Magical Irving Place

January 22nd, 2013 § 0 comments

Manhattan’s Irving Place is a short street, occupying the six blocks between Gramercy Park and East 14th Street. It has a colorful history and, like many New York streets, has gone through many changes. Lots of memories for HG. Pete’s Tavern (corner of Irving Place and East 18th) was a favorite of HG’s. Wonderfully old fashioned bar and booths (owners claim it was founded in 1864 making it the oldest continually operating tavern in New York). Many an HG date started in a booth at Pete’s with the couple sipping the obligatory Martinis. Food was an afterthought but it was a perfectly acceptable place for a burger and a beer (however if you wanted a really delicious burger at an old fashioned bar, P.J. Clarke’s was the place). Pete’s had the reputation of being favored by literary types. Heavy drinking O.Henry (who lived nearby) made it his local and Ludwig Bemelmans sketched his first Madeleine tale on a Pete’s menu. According to HG’s informants, Pete’s decor remains virtually intact (you may have seen it on Seinfeld and Law & Order) but its clientele is mainly gawking tourists. Too bad.

For great dining on Irving Place knowing gourmands went to Paul and Jimmy’s Italian Restaurant. Paul and Jimmy Delgado (thus the name) opened the restaurant in 1950 and it had a great run for 18 years. The restaurant (under new ownership) moved from Irving Place to 123 E. 18th Street and is still in existence. HG has never been to the modern P & J so can’t vouch for the cuisine. But, the old Paul and Jimmy’s was pure delight (remains BSK’s favorite restaurant). It had all the traditional Italian delights — Mozarella in Carozza, Clams Oreganata, Clams Casino, Chicken Scarpariello, etc. Toothsome pastas. Paglia e Fiene (Hay and Straw) was always ordered by HG. This was a combination of thin spinach and egg pasta in a tomato cream sauce. Wonderful seafood including Whiting in Brodetto and a very unusual dish of striped bass poached in oil, vinegar and garlic. BSK recalls an very antic event at P & J’s: A rather large rat strolled in from the street. He sheltered under a table. Instead of panicking, the table of sophisticated New Yorkers made friends with the rodent and fed him various tidbits. A cook came rushing from the kitchen, cleaver in hand, with the intention of decapitating the rat. He was dissuaded. The rat, now full and happy, ambled back to the street and everyone in the restaurant (including HG and BSK) just kept on eating, drinking and laughing. Paul and Jimmy’s was that kind of happy place.

An interesting woman identified with Irving Place was Elsie de Wolfe (1865-1950), also known as Lady Mendl after her marriage in 1926 to Sir Charles Mendl. She lived in a town house on Irving Place with another interesting woman, Elizabeth Marbury. The Mendl-Marbury relationship (presumably lesbian) lasted some 40 years. Marbury was a pioneering theatrical agent with Oscar Wilde and George Bernard Shaw among her clients. Lady Mendl invented the profession of interior designer and revolutionized the way Americans furnished their homes with her book The House in Good Taste. Her revolutionary design style stemmed from the Mendl/ Marbury Irving Place town house. It was light and airy and filled with sunshine and her celebration of those qualities sounded the death knell for the heavy, fussy, super masculine decor of the Victorian era. The Mendl/ Marbury couple was prominent in New York society (the women were known as “the Bachelors”). When Society folks visited their town house, they fell in love with Lady Mendl’s interiors and her simple ability to (as she herself put it): “let the air and sunshine in.” At present there is a charming boutique hotel occupying two Irving Place town houses — The Inn at Irving Place. It contains the Lady Mendl Tea Salon. Lady Mendl would deplore the decor since it is resolutely Victorian. Ludwig Bemelmans (whom HG mentioned in connection with Pete’s) was a close friend of Lady Mendl and wrote a light-hearted memoir of her, “To The One I Love The Best.” HG particularly fancies Lady Mendl’s personal motto (embroidered on many pillows): “Never Complain, Never Explain.”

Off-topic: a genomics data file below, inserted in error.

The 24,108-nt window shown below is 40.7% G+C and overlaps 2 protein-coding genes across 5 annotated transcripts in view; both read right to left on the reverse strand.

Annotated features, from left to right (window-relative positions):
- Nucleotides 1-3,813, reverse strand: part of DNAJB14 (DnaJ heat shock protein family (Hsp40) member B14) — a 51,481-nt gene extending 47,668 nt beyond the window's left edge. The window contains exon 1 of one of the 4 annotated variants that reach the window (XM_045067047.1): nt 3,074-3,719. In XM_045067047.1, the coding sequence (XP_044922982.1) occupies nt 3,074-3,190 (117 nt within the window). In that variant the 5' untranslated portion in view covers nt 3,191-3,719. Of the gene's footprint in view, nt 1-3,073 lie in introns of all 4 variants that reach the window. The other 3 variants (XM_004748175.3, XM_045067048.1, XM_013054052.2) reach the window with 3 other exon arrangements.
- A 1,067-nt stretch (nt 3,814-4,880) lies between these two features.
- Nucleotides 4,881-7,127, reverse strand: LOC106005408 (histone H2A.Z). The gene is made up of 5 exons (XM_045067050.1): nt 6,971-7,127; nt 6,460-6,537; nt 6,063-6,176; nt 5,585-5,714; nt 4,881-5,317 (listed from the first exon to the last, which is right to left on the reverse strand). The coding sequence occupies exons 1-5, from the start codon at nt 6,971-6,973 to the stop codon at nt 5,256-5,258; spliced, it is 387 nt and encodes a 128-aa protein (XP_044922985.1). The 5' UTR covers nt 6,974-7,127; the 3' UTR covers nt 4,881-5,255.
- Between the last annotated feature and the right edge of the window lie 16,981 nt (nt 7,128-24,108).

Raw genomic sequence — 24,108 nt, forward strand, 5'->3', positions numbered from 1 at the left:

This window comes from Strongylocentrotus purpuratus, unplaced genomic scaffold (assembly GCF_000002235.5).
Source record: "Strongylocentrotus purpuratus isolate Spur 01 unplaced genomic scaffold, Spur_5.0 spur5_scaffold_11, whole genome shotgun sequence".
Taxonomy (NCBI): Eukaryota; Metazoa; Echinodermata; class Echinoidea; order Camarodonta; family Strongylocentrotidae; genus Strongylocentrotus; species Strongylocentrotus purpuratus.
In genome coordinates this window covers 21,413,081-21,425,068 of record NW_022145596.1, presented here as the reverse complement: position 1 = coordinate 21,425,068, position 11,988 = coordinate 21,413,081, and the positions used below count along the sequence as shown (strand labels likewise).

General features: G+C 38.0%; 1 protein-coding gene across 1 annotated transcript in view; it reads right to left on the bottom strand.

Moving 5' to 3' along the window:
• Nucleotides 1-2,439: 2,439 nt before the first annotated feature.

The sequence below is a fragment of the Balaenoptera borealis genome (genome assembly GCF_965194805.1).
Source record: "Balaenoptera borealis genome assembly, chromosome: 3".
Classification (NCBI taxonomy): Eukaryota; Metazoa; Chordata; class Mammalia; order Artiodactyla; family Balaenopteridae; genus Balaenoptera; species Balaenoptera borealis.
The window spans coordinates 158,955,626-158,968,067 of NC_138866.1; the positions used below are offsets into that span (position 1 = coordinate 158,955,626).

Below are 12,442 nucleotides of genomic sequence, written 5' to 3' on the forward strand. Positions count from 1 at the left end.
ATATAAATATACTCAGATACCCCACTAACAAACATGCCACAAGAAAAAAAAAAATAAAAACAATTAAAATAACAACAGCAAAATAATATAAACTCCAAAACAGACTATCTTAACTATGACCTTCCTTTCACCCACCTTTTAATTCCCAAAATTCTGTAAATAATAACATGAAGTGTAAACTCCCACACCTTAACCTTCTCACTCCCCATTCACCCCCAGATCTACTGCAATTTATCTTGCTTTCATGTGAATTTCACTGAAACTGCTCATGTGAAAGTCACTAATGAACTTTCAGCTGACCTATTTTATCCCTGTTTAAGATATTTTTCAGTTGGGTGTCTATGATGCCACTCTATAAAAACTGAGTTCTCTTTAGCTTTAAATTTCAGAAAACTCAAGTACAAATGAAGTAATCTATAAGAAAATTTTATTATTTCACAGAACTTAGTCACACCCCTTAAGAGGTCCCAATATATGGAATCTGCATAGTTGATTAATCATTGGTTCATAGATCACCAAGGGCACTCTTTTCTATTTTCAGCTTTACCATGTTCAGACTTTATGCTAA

Irving Place also had a theatrical history. It was the site of the Irving Place Theater, a place which went through a multitude of changes. A young immigrant, Shmuel Goldfisch (later changed his name to Samuel Goldwyn) fell in love with theater when he saw ballet at the theater. He explained: “I went to the ballet because you didn’t have to understand English to know what was going on.” Later the theater became the venue of the Yiddish Art Theater headed by Maurice Schwartz (a thespian never famous for underacting). When the Yiddish actors weren’t treading the boards, the theater showed racy burlesque. During the 40’s and early 50’s, the theater showed Soviet propaganda films along the line of Boy Meets Tractors-Boy Loses Tractor-Boy Gets Tractor Back And Becomes Hero Of Socialist Agricultural Production. At the time, HG was a Man of the Left and should have enjoyed Soviet films. But, HG far preferred Louis Jouvet, Jean Gabin and Raimu. As for Maurice Schwartz, he made some Hollywood films. HG recognized him (complete with paint and a feather) as a very unconvincing Indian in a low budget Western.

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